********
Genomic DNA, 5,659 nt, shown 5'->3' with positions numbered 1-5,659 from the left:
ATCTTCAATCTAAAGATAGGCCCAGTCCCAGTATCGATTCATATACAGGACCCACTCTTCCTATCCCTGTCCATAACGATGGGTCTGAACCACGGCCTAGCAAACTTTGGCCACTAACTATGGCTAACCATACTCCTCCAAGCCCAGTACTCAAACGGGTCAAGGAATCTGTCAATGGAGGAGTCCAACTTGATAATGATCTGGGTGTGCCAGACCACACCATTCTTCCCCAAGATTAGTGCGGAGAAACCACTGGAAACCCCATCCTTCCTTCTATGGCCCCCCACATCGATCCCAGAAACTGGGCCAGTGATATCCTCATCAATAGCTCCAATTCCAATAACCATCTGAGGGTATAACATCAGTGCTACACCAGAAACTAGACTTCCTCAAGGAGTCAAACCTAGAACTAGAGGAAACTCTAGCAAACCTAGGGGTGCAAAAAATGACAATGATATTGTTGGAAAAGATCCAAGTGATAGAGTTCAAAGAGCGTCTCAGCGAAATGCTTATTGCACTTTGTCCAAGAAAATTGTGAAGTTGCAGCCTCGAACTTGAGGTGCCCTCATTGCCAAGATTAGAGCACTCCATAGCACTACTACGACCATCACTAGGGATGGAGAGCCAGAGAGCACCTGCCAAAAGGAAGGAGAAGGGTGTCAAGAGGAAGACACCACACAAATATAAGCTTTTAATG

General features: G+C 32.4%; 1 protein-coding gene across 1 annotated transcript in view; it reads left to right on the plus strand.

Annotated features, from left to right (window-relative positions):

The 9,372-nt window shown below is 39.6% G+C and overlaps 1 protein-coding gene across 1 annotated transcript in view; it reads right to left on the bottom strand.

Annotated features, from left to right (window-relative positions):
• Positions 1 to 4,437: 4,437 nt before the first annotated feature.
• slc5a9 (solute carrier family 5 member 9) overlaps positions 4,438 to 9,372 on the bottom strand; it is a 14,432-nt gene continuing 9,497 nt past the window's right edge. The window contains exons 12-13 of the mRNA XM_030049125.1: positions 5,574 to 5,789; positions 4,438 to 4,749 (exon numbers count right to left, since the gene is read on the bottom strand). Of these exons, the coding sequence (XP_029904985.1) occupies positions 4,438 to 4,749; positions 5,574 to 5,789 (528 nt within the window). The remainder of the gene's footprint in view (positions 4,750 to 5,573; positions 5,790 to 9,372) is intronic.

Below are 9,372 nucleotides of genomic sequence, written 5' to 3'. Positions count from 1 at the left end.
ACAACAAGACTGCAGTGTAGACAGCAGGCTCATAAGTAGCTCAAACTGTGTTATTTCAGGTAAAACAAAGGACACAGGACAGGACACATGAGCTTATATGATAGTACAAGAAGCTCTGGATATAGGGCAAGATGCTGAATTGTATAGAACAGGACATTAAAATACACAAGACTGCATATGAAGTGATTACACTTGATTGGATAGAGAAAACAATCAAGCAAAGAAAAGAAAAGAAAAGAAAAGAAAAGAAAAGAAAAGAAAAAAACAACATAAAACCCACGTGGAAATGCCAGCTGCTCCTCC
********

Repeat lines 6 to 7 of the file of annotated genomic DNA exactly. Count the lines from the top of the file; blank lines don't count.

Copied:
Annotated features, from left to right (window-relative positions):
• Positions 1 to 4,437: 4,437 nt before the first annotated feature.